Reflections on CRC Article 28

Every child has the right to an education. Primary education should be free. Secondary and higher education should be available to every child. Children should be encouraged to go to school to the highest level possible.

Laksmi Pamuntjak
Reading books in Papua
UNICEFIndonesia/2018/Shehzad Noorani
01 November 2019

We are often told that we need to get rid of poverty so that poor children can get an education. Or the reverse: it is lack of education which is the root cause of poverty. We learn of children so poor they go to school hungry because there is not enough food in the house. Children who walk to school barefoot because the family cannot afford shoes. Children who don’t go to school at all for reasons out of their families’ control—because the school is too far, because there are not enough teachers in the school, because there is simply no school to go to.

Yet the cold, hard facts remain: if children can’t read or do basic math, they will not have a job. They will likely have poor health and nutrition. The number of girls kept at home will perpetuate gender inequality because girls are seen to have less educational value than boys to begin with. Children with disabilities are also likely kept at home because many education institutions are ill-equipped to cater for children with different abilities. For many of the poorest families, school remains prohibitively expensive and instead of being sent to school children have to work to support their families. They will prolong the cycle of poverty and unproductivity that their families have been locked into for generations, and will never reach the ‘demographic bonus’ needed for the country’s economic future. And on it goes.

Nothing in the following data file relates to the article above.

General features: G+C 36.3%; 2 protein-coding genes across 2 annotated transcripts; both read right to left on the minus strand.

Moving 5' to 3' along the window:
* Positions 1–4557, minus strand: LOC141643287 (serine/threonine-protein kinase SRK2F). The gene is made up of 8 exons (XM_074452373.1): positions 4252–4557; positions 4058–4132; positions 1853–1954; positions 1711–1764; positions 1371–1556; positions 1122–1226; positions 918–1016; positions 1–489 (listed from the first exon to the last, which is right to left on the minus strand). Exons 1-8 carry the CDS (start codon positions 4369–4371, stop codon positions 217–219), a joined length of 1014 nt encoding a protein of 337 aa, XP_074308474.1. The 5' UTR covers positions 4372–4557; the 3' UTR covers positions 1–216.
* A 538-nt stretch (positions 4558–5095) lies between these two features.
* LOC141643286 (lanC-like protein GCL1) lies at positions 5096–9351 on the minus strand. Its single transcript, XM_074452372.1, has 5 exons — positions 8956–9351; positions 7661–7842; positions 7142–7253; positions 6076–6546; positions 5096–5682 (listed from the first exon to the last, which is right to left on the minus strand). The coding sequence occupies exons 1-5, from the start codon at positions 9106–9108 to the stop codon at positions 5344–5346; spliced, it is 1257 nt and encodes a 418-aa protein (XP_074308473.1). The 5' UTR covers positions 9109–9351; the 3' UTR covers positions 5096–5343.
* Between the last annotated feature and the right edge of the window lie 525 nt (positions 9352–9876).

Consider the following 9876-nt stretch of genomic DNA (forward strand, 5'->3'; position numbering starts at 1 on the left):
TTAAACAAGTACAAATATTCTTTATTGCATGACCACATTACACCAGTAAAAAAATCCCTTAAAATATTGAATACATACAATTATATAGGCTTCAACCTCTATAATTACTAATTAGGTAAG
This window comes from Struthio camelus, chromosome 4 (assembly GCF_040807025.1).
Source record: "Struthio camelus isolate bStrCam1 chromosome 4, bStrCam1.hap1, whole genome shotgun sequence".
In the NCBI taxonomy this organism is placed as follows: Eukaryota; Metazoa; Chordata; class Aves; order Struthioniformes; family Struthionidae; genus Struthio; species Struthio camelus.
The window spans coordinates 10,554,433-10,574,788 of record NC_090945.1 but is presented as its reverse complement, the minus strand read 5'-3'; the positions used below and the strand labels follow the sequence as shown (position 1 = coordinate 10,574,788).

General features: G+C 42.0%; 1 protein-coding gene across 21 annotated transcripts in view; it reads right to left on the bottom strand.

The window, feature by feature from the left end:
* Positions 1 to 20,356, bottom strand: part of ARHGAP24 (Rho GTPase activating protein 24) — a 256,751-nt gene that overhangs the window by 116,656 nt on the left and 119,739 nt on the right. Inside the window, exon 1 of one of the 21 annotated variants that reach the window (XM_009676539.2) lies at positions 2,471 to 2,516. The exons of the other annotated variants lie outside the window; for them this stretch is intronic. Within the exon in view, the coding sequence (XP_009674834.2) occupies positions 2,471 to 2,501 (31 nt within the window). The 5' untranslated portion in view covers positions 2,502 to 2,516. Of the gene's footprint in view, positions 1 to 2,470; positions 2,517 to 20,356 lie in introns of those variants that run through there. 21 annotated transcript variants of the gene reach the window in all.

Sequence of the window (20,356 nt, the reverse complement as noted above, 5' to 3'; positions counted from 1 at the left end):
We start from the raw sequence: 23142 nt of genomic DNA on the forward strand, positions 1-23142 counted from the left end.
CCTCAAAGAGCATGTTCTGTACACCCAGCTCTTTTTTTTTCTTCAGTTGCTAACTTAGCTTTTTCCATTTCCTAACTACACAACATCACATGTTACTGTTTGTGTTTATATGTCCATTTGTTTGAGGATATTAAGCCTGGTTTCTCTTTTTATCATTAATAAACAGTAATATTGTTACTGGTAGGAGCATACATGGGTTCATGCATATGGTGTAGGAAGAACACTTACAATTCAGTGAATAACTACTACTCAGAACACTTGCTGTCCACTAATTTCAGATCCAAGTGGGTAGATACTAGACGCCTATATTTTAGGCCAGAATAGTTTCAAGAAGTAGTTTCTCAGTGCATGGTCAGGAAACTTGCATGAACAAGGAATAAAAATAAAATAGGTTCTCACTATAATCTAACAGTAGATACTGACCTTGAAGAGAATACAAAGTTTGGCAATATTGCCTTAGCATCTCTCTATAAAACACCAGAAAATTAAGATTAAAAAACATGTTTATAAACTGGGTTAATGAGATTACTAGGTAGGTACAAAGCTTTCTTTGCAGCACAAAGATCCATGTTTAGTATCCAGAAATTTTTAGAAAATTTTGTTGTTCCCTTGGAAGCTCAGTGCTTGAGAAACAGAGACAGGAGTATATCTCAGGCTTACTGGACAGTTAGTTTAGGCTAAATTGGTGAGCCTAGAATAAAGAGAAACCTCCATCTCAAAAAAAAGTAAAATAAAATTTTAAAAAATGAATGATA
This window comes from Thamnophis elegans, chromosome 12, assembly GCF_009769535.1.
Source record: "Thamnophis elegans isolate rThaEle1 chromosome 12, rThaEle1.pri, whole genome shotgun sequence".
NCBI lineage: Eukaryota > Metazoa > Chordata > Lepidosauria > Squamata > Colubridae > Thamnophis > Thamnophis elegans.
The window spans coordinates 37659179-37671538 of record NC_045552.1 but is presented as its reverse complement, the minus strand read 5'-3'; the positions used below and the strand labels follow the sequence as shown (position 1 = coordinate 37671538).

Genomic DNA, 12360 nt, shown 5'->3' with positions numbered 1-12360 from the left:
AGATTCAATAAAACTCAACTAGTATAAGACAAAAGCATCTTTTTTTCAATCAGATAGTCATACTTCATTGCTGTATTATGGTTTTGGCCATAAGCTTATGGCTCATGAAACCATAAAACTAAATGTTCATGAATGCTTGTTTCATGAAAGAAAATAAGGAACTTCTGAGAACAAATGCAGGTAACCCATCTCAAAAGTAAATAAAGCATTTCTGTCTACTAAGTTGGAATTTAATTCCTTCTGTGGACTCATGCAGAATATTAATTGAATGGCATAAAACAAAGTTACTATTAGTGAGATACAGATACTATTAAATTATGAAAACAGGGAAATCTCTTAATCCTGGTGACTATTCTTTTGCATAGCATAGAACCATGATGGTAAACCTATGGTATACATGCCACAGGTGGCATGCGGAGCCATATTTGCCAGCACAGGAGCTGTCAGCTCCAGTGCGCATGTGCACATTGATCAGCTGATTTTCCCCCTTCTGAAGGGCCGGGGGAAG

It is a long road still. But as Lu Xun, the Chinese writer and poet, says, “Hope is like a road in the country; there was never a road, but when many people walk on it, the road comes into existence.”


Though these reflections were inspired by the accompanying photographs, the texts do not describe the life or story of any person depicted within them.


 

Convention on the rights of the child
UNICEFIndonesia/2018/ShehzadNoorani

In 1989, governments across the world promised all children the same rights by adopting the UN Convention on the Rights of the Child (CRC). The Convention says what countries must do so that all children grow as healthy as possible, can learn at school, are protected, have their views listened to, and are treated fairly.

As part of Indonesia’s celebrations in November 2019, to mark the 30th anniversary of the CRC, UNICEF asked Indonesian author Laksmi Pamuntjak to help us envision some of these CRC articles. Inspired by photos and images from our database, and working with our programme specialists, Laksmi created 15 fictional texts on some of the most relevant articles for the Indonesian context.

Though these reflections were inspired by the accompanying photographs, the texts do not describe the life or story of any person depicted within them.